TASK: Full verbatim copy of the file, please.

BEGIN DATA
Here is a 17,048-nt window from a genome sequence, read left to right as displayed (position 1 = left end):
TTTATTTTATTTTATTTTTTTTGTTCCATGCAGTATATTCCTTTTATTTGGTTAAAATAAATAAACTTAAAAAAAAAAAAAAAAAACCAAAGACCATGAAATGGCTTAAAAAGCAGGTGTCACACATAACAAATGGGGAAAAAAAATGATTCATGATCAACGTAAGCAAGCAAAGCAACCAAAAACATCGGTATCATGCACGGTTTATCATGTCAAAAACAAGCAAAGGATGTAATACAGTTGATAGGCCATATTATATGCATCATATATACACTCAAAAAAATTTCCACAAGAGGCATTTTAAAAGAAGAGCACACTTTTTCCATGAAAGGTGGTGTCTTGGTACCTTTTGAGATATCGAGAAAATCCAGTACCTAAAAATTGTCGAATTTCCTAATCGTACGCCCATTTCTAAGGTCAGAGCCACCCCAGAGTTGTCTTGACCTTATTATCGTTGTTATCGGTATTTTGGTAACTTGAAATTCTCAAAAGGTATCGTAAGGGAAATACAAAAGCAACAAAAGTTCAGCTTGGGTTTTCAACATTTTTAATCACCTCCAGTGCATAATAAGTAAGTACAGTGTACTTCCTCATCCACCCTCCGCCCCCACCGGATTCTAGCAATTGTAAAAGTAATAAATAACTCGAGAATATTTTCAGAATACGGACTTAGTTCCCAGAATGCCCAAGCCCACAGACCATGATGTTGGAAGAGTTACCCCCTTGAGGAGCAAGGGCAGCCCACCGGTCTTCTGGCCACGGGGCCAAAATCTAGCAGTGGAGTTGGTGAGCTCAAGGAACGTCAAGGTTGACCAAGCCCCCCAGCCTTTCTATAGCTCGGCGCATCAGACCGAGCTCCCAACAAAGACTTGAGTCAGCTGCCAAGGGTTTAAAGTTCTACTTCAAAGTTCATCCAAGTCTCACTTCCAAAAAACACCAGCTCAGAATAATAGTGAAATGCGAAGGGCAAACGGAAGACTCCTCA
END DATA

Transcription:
Here is a 17,048-nt window from a genome sequence, read left to right as displayed (position 1 = left end):
TTTATTTTATTTTATTTTTTTTGTTCCATGCAGTATATTCCTTTTATTTGGTTAAAATAAATAAACTTAAAAAAAAAAAAAAAAAACCAAAGACCATGAAATGGCTTAAAAAGCAGGTGTCACACATAACAAATGGGGAAAAAAAATGATTCATGATCAACGTAAGCAAGCAAAGCAACCAAAAACATCGGTATCATGCACGGTTTATCATGTCAAAAACAAGCAAAGGATGTAATACAGTTGATAGGCCATATTATATGCATCATATATACACTCAAAAAAATTTCCACAAGAGGCATTTTAAAAGAAGAGCACACTTTTTCCATGAAAGGTGGTGTCTTGGTACCTTTTGAGATATCGAGAAAATCCAGTACCTAAAAATTGTCGAATTTCCTAATCGTACGCCCATTTCTAAGGTCAGAGCCACCCCAGAGTTGTCTTGACCTTATTATCGTTGTTATCGGTATTTTGGTAACTTGAAATTCTCAAAAGGTATCGTAAGGGAAATACAAAAGCAACAAAAGTTCAGCTTGGGTTTTCAACATTTTTAATCACCTCCAGTGCATAATAAGTAAGTACAGTGTACTTCCTCATCCACCCTCCGCCCCCACCGGATTCTAGCAATTGTAAAAGTAATAAATAACTCGAGAATATTTTCAGAATACGGACTTAGTTCCCAGAATGCCCAAGCCCACAGACCATGATGTTGGAAGAGTTACCCCCTTGAGGAGCAAGGGCAGCCCACCGGTCTTCTGGCCACGGGGCCAAAATCTAGCAGTGGAGTTGGTGAGCTCAAGGAACGTCAAGGTTGACCAAGCCCCCCAGCCTTTCTATAGCTCGGCGCATCAGACCGAGCTCCCAACAAAGACTTGAGTCAGCTGCCAAGGGTTTAAAGTTCTACTTCAAAGTTCATCCAAGTCTCACTTCCAAAAAACACCAGCTCAGAATAATAGTGAAATGCGAAGGGCAAACGGAAGACTCCTCA